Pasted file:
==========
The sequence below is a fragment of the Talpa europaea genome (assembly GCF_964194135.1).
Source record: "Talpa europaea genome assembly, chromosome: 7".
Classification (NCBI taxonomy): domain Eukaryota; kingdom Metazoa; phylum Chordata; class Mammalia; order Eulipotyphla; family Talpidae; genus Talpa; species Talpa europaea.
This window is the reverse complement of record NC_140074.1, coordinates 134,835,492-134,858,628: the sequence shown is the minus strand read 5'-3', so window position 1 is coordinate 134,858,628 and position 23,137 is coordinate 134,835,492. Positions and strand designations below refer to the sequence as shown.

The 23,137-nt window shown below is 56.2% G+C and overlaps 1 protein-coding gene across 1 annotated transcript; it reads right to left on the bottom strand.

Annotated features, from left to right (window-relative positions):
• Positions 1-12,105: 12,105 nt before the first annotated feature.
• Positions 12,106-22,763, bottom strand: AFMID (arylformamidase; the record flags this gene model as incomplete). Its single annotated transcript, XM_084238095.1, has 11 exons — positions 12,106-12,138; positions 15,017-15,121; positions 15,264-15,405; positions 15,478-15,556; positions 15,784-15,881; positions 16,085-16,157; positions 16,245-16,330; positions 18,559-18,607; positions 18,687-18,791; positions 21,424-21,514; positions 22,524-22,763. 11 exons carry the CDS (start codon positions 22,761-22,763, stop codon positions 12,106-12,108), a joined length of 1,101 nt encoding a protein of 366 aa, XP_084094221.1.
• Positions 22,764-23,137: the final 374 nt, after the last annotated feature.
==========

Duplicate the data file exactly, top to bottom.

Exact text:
The sequence below is a fragment of the Talpa europaea genome (assembly GCF_964194135.1).
Source record: "Talpa europaea genome assembly, chromosome: 7".
Classification (NCBI taxonomy): domain Eukaryota; kingdom Metazoa; phylum Chordata; class Mammalia; order Eulipotyphla; family Talpidae; genus Talpa; species Talpa europaea.
This window is the reverse complement of record NC_140074.1, coordinates 134,835,492-134,858,628: the sequence shown is the minus strand read 5'-3', so window position 1 is coordinate 134,858,628 and position 23,137 is coordinate 134,835,492. Positions and strand designations below refer to the sequence as shown.

The 23,137-nt window shown below is 56.2% G+C and overlaps 1 protein-coding gene across 1 annotated transcript; it reads right to left on the bottom strand.

Annotated features, from left to right (window-relative positions):
• Positions 1-12,105: 12,105 nt before the first annotated feature.
• Positions 12,106-22,763, bottom strand: AFMID (arylformamidase; the record flags this gene model as incomplete). Its single annotated transcript, XM_084238095.1, has 11 exons — positions 12,106-12,138; positions 15,017-15,121; positions 15,264-15,405; positions 15,478-15,556; positions 15,784-15,881; positions 16,085-16,157; positions 16,245-16,330; positions 18,559-18,607; positions 18,687-18,791; positions 21,424-21,514; positions 22,524-22,763. 11 exons carry the CDS (start codon positions 22,761-22,763, stop codon positions 12,106-12,108), a joined length of 1,101 nt encoding a protein of 366 aa, XP_084094221.1.
• Positions 22,764-23,137: the final 374 nt, after the last annotated feature.